- The 2019 Revision of World Population Prospects, the twenty-sixth round of official United Nations population estimates and projections, has been published.
- It’s been prepared by the Population Division of the Department of Economic and Social Affairs of the United Nations Secretariat.
In focus: World Population Prospects 2019
- The global demographic megatrends include
- Population Growth
- Population Ageing
- Migration and
- The World Population Prospects projects trends in two of these global demographic megatrends namely population growth and population ageing.
- Besides, it also elaborates trends in human fertility, mortality, and international migration.
- The World Population Prospects 2019 presents population projections to the year 2100 at the global, regional and country levels.
- It acts as the empirical base for monitoring global progress towards the achievement of the Sustainable Development Goals, 2030.
- The future demographic trends can be act as aid to policy makers to frame future development policies.
Key Highlights of WPP 2019
Demographic megatrend 1: Population Growth
- General Trends
- The world population will continue to grow from 7.7 billion currently to 8.5 billion in 2030, 9.7 billion in 2050, and 10.9 billion in 2100.
- The world population growth rate has dropped to 1.1% per year during 2015-2020 from peak levels of 2.1% during 1965-70.
- Currently, East & Southeast Asia and Central & Southern Asia are the 2 most populous regions of the world with 2.3 billion and 2.0 billion people respectively.
- This is set to change with sub-Saharan Africa set to become the most populous region by 2062.
- Sub-Saharan African alone will account for 1 billion additions in the world population by 2050.
- About 25% will be accounted by Central and Southern Asia including (India) between 2019 and 2050.
- East and Southeast Asia, Central and South Asia will peak around 2065 and will start to decline before 2100.
- Europe and Northern America have already stabilized their population size to about 1 billion which will grow to just 1.14 billion around 2042 and decline thereafter to about 1.12 billion at the end of the century.
- Latin America and the Caribbean will peak to about 770 million around 2058 and decline thereafter to less than 700 million in 2100.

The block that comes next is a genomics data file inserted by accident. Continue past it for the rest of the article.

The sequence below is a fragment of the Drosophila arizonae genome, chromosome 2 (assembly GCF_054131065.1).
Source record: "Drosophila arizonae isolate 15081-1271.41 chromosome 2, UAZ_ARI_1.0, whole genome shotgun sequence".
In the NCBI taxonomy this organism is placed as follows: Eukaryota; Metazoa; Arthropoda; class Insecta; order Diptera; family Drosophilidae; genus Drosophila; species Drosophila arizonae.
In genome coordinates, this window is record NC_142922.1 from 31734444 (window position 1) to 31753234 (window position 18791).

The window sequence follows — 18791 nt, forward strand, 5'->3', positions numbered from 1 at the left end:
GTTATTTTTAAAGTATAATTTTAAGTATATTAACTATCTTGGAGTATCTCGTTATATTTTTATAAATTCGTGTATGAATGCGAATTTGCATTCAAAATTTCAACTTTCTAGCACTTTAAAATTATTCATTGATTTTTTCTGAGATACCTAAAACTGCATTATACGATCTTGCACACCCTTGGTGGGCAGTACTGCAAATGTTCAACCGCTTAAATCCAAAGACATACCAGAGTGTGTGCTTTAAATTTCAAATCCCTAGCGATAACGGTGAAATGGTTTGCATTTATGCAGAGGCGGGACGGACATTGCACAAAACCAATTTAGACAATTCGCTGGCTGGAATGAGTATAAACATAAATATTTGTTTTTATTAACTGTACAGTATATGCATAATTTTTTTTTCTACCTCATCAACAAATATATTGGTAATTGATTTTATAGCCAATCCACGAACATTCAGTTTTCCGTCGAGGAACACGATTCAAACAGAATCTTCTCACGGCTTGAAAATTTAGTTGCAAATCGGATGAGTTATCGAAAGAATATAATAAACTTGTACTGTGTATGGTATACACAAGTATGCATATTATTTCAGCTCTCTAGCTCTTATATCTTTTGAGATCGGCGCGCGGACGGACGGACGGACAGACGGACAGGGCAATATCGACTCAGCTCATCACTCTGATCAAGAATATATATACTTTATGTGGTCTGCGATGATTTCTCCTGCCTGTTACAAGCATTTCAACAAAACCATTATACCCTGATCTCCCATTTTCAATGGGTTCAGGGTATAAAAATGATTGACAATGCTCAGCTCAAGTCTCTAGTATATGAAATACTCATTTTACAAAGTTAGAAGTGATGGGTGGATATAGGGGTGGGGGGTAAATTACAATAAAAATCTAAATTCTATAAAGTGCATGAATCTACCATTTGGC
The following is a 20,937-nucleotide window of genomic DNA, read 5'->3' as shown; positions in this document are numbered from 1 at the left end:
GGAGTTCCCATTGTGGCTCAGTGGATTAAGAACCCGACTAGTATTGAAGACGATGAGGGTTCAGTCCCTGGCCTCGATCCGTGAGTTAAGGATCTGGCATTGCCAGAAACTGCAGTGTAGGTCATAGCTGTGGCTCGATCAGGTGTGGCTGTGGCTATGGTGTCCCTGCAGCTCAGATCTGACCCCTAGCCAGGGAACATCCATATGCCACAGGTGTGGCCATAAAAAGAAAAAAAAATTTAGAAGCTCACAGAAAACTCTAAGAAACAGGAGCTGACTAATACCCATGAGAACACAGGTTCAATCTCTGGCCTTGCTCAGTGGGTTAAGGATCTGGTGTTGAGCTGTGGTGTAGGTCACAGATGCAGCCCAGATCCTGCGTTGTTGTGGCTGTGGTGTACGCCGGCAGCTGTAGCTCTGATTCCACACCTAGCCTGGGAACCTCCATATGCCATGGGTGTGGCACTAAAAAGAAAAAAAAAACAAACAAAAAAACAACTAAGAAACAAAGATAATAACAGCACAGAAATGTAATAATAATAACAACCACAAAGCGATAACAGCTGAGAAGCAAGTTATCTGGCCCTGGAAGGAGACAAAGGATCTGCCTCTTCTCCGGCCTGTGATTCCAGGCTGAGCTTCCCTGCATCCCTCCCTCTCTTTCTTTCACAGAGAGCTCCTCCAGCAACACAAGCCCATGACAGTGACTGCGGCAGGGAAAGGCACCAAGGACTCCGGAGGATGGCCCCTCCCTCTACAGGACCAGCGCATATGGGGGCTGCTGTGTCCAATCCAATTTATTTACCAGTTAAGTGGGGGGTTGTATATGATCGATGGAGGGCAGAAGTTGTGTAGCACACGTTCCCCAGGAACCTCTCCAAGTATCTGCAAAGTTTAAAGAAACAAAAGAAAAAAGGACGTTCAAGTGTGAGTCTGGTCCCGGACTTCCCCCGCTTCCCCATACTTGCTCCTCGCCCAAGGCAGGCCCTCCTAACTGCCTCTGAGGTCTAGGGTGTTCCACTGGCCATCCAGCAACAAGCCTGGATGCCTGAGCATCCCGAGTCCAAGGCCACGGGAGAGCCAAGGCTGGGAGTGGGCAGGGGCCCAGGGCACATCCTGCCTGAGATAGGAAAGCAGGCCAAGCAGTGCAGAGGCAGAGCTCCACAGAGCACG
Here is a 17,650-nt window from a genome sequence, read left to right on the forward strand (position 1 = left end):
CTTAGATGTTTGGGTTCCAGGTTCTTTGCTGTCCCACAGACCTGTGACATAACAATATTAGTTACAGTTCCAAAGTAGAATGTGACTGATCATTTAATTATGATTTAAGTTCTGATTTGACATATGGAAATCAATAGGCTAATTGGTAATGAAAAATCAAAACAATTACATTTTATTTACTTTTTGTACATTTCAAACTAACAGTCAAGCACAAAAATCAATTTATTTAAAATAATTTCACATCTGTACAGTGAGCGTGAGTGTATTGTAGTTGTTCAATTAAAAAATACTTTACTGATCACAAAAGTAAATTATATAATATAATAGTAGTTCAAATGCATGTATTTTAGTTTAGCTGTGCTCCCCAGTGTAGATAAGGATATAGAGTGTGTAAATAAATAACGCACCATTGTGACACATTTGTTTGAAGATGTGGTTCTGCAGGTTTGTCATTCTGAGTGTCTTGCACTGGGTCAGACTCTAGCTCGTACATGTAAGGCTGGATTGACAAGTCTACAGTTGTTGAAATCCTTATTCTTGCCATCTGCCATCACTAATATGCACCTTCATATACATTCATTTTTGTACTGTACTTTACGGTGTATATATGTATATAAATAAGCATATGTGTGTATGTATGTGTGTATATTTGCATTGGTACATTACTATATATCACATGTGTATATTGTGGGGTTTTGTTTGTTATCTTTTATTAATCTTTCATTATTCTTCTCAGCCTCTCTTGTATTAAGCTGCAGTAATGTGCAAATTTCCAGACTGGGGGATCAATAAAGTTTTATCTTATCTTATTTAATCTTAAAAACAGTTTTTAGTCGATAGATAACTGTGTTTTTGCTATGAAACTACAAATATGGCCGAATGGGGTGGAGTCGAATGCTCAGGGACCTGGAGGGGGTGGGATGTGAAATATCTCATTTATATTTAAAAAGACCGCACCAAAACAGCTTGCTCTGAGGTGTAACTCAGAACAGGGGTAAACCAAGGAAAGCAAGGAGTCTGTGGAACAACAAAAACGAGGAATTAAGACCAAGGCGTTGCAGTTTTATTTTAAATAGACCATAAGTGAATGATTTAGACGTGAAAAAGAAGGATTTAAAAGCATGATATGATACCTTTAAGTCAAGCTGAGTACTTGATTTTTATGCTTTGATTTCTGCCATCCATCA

- Australia and New Zealand will grow from 30 million currently to 38 million in 2050 and 49 million in 2100.
- Indian scenario
- India will add about 273 million people between 2019 and 2050.
- India will surpass China as the world’s most populous country around 2027.
- Highest growth rates
- 47 least developed countries will post a high population growth rate
- 18 of these LDCs in Sub-Saharan Africa will witness doubling of population size by 2050 with Niger nearly tripling by 2050.
- More than half of the increase in the global population will be concentrated in only 9 countries including India, Nigeria, Pakistan, Democratic Republic of the Congo, Ethiopia, Tanzania, Indonesia, Egypt and USA
Various factors causing population changes
- The current population structure of the world is dominated by young population which will enter the reproductive age and account for 68% of the population growth between 2020 and 2050.
Fall in fertility levels
- The slowing growth rate is due to reduced fertility levels from 2.5 births per woman in 2019 to around 2.2 in 2050 and further to 1.9 in 2100.
Demographic megatrend 2: Population Ageing
- People aged above 65 belong to the fastest growing age group globally with 1 in 6 people above 65 by 2050 from current 1 in 11.
- The working age population of the world is set to shrink.
- Further, for the first time, in 2018 the 65 and above age group have surpassed the under five category.
- By 2050, almost 50 countries are expected to have less than two working-age people to support every person above 65.
- Requires enhanced social protection system
- The proportion of working-age people supporting ageing population will become low.
- The labour market, and thus productivity, will be reduced.
- In addition, the need for public health care, pensions etc will add fiscal pressure on the governments world over.
- In India, on the other hand, the working-age population (25-64 years) is growing faster than other groups which will peak in 2047.(Demographic dividend)
- Further, the under-5 population in India outnumbers above-65 group.
- However, it will change between 2025 and 2030.
- By 2050, above-65 group will constitute 1/7th of India’s population.
- Globally, the life expectancy will increase from 64.2 years in 1990 to 77.1 years in 2050.
- Currently, India’s life expectancy at birth is 69 years compared to world average of 72 years.
- The lower than average life expectancy is prevalent in LDCs due to high IMR and MMR, conflict and insecurity, and HIV epidemic.